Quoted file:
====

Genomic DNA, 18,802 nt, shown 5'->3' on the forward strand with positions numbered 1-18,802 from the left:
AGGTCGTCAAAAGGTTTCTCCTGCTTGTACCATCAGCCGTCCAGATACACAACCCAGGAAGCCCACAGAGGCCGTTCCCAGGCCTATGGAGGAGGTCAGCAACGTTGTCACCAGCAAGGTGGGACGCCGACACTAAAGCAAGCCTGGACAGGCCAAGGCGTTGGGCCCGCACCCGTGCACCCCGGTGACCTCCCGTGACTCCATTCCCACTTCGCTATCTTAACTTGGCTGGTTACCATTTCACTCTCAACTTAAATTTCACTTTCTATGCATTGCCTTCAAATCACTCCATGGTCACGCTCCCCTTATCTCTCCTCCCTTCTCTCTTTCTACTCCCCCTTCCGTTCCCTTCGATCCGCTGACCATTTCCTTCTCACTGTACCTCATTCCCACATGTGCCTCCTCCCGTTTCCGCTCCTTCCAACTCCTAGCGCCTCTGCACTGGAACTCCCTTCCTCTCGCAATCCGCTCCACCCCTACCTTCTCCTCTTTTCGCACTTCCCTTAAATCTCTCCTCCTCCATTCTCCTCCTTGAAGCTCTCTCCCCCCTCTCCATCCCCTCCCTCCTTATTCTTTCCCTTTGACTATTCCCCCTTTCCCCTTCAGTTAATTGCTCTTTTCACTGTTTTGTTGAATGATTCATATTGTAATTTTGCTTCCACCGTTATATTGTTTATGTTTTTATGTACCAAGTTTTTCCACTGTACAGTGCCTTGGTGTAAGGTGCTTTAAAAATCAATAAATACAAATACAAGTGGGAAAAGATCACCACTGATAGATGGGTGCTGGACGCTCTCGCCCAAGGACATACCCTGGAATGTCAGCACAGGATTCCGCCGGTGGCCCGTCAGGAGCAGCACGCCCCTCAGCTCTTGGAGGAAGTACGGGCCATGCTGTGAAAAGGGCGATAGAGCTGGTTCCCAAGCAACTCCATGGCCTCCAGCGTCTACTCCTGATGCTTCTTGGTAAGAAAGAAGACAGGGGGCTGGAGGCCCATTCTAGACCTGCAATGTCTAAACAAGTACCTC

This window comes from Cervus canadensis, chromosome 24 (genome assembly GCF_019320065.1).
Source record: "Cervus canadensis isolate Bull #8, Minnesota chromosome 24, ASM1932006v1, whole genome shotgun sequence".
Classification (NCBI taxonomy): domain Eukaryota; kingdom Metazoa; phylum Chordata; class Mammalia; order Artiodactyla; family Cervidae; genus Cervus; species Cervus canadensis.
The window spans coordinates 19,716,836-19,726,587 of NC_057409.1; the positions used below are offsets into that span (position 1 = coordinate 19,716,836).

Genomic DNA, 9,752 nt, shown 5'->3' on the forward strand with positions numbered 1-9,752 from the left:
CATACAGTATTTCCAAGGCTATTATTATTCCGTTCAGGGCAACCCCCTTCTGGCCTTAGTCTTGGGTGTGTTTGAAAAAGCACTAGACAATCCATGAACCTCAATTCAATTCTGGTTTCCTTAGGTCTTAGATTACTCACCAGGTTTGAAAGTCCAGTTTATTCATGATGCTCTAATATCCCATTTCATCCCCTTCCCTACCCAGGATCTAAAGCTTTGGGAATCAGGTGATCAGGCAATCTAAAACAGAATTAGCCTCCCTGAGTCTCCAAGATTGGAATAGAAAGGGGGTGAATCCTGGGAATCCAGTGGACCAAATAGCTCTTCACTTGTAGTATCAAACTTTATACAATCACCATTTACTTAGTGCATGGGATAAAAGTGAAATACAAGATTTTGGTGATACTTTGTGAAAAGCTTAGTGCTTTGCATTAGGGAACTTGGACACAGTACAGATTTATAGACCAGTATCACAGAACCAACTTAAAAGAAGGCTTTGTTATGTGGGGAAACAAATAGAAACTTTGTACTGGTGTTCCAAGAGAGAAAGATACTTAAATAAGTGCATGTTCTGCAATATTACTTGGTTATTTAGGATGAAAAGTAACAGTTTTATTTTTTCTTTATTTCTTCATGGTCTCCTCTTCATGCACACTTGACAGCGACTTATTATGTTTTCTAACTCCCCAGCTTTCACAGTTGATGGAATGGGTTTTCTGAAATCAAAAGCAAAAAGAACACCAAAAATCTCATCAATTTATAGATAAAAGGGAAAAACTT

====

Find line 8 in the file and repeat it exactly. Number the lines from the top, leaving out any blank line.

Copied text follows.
CATACAGTATTTCCAAGGCTATTATTATTCCGTTCAGGGCAACCCCCTTCTGGCCTTAGTCTTGGGTGTGTTTGAAAAAGCACTAGACAATCCATGAACCTCAATTCAATTCTGGTTTCCTTAGGTCTTAGATTACTCACCAGGTTTGAAAGTCCAGTTTATTCATGATGCTCTAATATCCCATTTCATCCCCTTCCCTACCCAGGATCTAAAGCTTTGGGAATCAGGTGATCAGGCAATCTAAAACAGAATTAGCCTCCCTGAGTCTCCAAGATTGGAATAGAAAGGGGGTGAATCCTGGGAATCCAGTGGACCAAATAGCTCTTCACTTGTAGTATCAAACTTTATACAATCACCATTTACTTAGTGCATGGGATAAAAGTGAAATACAAGATTTTGGTGATACTTTGTGAAAAGCTTAGTGCTTTGCATTAGGGAACTTGGACACAGTACAGATTTATAGACCAGTATCACAGAACCAACTTAAAAGAAGGCTTTGTTATGTGGGGAAACAAATAGAAACTTTGTACTGGTGTTCCAAGAGAGAAAGATACTTAAATAAGTGCATGTTCTGCAATATTACTTGGTTATTTAGGATGAAAAGTAACAGTTTTATTTTTTCTTTATTTCTTCATGGTCTCCTCTTCATGCACACTTGACAGCGACTTATTATGTTTTCTAACTCCCCAGCTTTCACAGTTGATGGAATGGGTTTTCTGAAATCAAAAGCAAAAAGAACACCAAAAATCTCATCAATTTATAGATAAAAGGGAAAAACTT